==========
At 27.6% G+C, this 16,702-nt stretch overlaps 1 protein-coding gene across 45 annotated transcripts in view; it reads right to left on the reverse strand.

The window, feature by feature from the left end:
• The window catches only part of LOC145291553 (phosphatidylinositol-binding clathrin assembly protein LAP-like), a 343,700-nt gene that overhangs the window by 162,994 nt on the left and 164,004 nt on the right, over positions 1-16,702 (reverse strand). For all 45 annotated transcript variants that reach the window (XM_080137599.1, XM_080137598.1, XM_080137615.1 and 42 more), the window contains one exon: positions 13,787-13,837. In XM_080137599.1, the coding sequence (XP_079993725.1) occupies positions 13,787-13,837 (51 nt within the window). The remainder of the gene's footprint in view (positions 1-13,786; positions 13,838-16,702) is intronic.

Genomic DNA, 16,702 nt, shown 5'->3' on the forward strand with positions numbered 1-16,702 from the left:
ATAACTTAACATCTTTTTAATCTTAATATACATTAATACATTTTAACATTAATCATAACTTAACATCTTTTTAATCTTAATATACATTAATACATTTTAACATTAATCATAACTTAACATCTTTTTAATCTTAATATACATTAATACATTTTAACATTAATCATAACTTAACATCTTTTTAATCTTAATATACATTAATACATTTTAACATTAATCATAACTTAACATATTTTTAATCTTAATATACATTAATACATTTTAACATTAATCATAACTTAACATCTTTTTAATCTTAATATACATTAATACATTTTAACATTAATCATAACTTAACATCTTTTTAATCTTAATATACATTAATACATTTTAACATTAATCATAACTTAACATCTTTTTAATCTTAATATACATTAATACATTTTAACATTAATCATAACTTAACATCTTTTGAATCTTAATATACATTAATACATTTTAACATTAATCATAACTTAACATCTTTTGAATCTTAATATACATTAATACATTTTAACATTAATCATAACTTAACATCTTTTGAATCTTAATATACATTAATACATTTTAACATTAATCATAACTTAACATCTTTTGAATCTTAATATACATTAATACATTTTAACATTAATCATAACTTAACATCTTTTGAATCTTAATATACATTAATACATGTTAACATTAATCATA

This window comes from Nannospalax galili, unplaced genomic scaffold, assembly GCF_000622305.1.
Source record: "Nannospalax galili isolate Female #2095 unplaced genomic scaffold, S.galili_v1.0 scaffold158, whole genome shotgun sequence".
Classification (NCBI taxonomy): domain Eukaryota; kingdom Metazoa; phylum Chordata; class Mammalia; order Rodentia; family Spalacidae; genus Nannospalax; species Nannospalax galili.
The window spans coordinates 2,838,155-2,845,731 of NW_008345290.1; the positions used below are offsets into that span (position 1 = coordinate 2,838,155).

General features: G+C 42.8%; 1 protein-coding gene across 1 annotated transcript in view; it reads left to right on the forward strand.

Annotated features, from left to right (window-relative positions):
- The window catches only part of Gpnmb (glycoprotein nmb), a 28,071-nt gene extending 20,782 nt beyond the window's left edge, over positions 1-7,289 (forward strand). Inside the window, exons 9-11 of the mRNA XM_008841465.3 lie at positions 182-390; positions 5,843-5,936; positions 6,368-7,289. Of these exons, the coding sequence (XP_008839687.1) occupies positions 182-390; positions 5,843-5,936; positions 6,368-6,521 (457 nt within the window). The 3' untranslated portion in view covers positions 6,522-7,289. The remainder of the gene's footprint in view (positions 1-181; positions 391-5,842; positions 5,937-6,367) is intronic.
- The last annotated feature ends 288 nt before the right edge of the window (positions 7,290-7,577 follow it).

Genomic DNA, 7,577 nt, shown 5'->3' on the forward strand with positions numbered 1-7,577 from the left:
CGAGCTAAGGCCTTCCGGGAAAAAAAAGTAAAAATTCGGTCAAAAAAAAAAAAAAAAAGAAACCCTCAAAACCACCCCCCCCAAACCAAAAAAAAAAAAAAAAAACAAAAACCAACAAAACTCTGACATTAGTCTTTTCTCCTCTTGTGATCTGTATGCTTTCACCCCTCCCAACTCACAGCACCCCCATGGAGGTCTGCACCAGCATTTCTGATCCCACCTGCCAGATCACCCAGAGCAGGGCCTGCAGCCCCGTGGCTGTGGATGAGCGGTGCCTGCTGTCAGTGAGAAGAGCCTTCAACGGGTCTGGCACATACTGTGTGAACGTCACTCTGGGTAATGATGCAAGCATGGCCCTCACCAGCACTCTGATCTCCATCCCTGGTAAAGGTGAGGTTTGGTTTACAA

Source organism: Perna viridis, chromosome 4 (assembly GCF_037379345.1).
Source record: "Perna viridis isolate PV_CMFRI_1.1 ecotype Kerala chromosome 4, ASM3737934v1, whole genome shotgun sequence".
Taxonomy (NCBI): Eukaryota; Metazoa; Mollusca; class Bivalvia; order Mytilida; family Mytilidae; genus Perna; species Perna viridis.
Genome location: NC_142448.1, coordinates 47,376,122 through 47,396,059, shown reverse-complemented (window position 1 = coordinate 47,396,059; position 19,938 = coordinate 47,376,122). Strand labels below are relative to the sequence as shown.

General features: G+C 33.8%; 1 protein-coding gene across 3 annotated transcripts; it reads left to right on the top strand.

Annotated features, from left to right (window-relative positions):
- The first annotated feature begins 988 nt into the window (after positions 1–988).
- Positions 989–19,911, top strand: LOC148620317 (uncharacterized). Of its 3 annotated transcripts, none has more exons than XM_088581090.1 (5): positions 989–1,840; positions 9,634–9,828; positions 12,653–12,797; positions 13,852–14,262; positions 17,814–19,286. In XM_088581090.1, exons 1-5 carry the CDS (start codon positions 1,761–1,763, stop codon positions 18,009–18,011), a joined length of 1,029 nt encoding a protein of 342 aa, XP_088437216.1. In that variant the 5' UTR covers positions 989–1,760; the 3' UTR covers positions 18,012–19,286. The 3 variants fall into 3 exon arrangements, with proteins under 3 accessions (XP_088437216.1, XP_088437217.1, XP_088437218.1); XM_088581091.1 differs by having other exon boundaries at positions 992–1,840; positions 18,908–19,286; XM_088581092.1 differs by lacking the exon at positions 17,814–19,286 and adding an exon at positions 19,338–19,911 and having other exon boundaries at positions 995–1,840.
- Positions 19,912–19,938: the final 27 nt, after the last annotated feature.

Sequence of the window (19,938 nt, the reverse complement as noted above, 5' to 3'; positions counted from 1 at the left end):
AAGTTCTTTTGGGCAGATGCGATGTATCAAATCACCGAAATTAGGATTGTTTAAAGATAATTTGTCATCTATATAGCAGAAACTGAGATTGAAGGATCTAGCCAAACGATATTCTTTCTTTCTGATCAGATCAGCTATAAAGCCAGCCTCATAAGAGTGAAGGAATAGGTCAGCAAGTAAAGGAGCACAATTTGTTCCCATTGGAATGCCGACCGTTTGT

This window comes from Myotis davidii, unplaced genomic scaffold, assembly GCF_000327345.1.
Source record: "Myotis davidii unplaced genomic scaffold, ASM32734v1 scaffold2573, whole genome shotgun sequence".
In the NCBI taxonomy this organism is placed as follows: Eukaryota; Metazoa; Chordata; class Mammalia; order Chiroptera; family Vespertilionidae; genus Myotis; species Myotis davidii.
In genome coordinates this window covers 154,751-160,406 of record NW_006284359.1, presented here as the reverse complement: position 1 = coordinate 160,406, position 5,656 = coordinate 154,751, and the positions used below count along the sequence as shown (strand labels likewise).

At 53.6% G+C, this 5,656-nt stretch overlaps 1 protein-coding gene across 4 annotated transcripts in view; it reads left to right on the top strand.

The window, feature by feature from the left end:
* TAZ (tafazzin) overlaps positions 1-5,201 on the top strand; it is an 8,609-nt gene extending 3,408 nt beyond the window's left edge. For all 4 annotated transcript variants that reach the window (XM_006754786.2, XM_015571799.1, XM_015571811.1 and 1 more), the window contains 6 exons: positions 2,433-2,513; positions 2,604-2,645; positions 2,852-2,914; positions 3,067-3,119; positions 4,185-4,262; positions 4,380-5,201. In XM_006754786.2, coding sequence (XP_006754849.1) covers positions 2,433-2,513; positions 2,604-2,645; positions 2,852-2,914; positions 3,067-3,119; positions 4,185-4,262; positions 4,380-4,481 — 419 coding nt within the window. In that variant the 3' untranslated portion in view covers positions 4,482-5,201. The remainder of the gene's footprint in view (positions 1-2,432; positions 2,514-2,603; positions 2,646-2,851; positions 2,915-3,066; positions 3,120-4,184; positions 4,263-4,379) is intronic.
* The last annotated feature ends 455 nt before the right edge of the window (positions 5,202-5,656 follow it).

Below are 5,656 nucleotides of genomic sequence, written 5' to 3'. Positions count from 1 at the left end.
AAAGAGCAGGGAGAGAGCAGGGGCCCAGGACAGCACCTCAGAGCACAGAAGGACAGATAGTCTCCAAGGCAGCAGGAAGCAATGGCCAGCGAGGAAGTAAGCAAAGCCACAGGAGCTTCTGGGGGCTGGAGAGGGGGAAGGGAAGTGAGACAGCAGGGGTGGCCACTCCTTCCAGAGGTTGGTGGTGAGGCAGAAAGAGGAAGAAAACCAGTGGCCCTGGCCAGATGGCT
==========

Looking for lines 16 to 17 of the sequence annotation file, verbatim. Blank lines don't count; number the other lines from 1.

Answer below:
Source organism: Perna viridis, chromosome 4 (assembly GCF_037379345.1).
Source record: "Perna viridis isolate PV_CMFRI_1.1 ecotype Kerala chromosome 4, ASM3737934v1, whole genome shotgun sequence".